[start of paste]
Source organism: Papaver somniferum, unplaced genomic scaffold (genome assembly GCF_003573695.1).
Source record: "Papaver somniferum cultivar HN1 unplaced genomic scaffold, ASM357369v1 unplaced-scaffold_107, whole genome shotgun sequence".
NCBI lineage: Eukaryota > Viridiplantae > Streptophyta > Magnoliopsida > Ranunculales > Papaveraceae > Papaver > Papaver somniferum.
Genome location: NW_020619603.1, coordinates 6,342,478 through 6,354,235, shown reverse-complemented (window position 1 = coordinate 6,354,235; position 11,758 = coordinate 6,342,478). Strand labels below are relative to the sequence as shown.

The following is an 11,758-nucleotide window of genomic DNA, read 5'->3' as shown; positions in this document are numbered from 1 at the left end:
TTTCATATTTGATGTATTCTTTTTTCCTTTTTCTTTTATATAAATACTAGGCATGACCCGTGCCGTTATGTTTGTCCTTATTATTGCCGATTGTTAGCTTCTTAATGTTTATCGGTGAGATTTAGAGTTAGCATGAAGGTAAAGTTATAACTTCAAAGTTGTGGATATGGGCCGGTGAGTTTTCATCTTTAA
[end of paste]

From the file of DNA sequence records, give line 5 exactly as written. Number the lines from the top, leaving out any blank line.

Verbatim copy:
The following is an 11,758-nucleotide window of genomic DNA, read 5'->3' as shown; positions in this document are numbered from 1 at the left end: